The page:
‘Housekeeping’ may mean removal of shrinking programs


Baldwin Wallace University has begun much needed ‘housekeeping’ that is necessary for the health of the institution since the overall decline in students attending college.

Every five years, all departments undergo a ‘weeding process’ in order to eliminate courses and programs that have both few students coming in and few students graduating, said Steve Stahl, Provost. The departments also have to look at individual classes within majors to see if the timing of the class as well as the course capacity makes sense.

While no final decisions have been made, Stahl said, some departments are working their way through the process. The changes are not budget based, either, although occurring at the same time budget changes are occurring, he said.

“We need to start having conversations that are more strategic in nature,” Stahl said. “It could be that this is a program that we see a waning interest in over time, that its not crucial to the mission of the university, that there are other programs on campus that are closely related or it’s something that we feel we should discontinue so we can reinvest elsewhere.”

Some programs, such as Art, Communication Arts and Sciences, Arts Management, Bio and Psychology have courses that will be experiencing increased course capacities, or the number of students allowed in each class, Writing intensive courses across campus have increased capacities from 15 to 20 students, increasing the work load for faculty members.

However, Stahl said “what I see as the bottom line is that a few section capacities went up and a few section capacities went down. I think what has been noticed is that the fill rates of sections are getting closer to the accepted capacity.”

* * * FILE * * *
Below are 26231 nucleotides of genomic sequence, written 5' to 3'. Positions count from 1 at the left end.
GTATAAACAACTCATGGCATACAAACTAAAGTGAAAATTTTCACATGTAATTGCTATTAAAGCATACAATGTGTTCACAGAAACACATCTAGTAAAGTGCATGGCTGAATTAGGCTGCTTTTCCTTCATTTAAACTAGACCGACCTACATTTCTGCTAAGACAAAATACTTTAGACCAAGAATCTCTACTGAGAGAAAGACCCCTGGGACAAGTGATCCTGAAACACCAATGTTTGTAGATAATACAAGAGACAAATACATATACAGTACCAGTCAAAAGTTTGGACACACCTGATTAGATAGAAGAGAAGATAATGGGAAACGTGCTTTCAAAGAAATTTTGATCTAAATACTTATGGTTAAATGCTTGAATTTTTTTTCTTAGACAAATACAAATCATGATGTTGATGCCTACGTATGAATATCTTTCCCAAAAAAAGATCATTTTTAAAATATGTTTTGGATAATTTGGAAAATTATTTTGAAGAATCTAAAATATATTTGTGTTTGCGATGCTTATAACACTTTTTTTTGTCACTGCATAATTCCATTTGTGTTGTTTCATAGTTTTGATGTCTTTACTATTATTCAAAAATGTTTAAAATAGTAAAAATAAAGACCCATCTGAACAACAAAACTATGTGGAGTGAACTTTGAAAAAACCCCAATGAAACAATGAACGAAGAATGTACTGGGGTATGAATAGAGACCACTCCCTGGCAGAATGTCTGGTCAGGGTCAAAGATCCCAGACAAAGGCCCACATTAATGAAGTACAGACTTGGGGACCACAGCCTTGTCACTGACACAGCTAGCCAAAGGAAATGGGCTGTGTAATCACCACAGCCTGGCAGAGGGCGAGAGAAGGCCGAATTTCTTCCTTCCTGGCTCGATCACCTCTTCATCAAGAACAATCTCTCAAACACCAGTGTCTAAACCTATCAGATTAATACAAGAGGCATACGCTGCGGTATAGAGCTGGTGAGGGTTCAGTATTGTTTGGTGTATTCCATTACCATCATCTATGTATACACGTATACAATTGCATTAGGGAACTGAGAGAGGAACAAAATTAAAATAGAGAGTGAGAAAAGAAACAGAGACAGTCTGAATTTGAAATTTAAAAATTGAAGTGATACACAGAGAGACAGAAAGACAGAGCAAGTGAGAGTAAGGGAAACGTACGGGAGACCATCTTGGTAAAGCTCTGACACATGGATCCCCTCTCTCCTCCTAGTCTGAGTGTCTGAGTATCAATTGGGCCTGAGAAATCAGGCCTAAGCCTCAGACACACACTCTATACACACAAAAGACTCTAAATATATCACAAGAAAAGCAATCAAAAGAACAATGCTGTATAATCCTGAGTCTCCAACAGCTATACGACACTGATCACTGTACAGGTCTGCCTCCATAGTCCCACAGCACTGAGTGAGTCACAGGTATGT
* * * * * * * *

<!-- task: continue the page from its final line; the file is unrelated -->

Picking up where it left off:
A challenge in this process is determining whether small programs are necessary for the breadth of the university, as commonly believed by faculty on campus, Stahl said. Through this overall review process, compromises have to be made in how the institution structures things, he said. The goal is to make the majors and programs more intrinsically self supporting.

The program review process that started five years ago consists of all of the departments doing a self-review of their program. Stahl said they study what their enrollment trends are and what the enrollment trends are in the overall discipline. Then, Stahl said the programs are given data in terms of enrollment figures from other institutions that helps determine what is working and what is not.

After the self-review is complete, the departments seek out an outside institution that is effective in running a similar program. Stahl mentioned that Baldwin Wallace’s Communications Arts & Sciences program led by department chair, Molly Swiger, has implemented the advice received effectively thus far.

“We had three outside reviewers read the reports on our programs,” said Swiger. “They came to campus and interviewed faculty and the administration. The reviewers then wrote reports with recommendations. As a result of the review, we significantly revamped our curriculum. This curriculum was officially implemented in the fall 2019 catalog. While we used to have four majors – Film, PR, Communication Studies and Broadcasting/Mass Media – we now have one major; Communication.”

Reviews happen every five years, said Swiger, in order to keep the curriculum up-to-date. Although this is the first year of implementing these specific changes, Swiger said “we are

confident that the curriculum speaks to the contemporary landscape and we have made it more rigorous.”

The overall goal of implementing changes is to maximize the institutions ability to serve students, said John DiGennaro, director of library services.

“The primary driver in this is the overall health of the university,” said DiGennaro. “At the end of the day, what we want to see is a vibrant university that is healthy, that has the programs that attract students and that we can serve those students and be able to provide a dynamic learning environment.”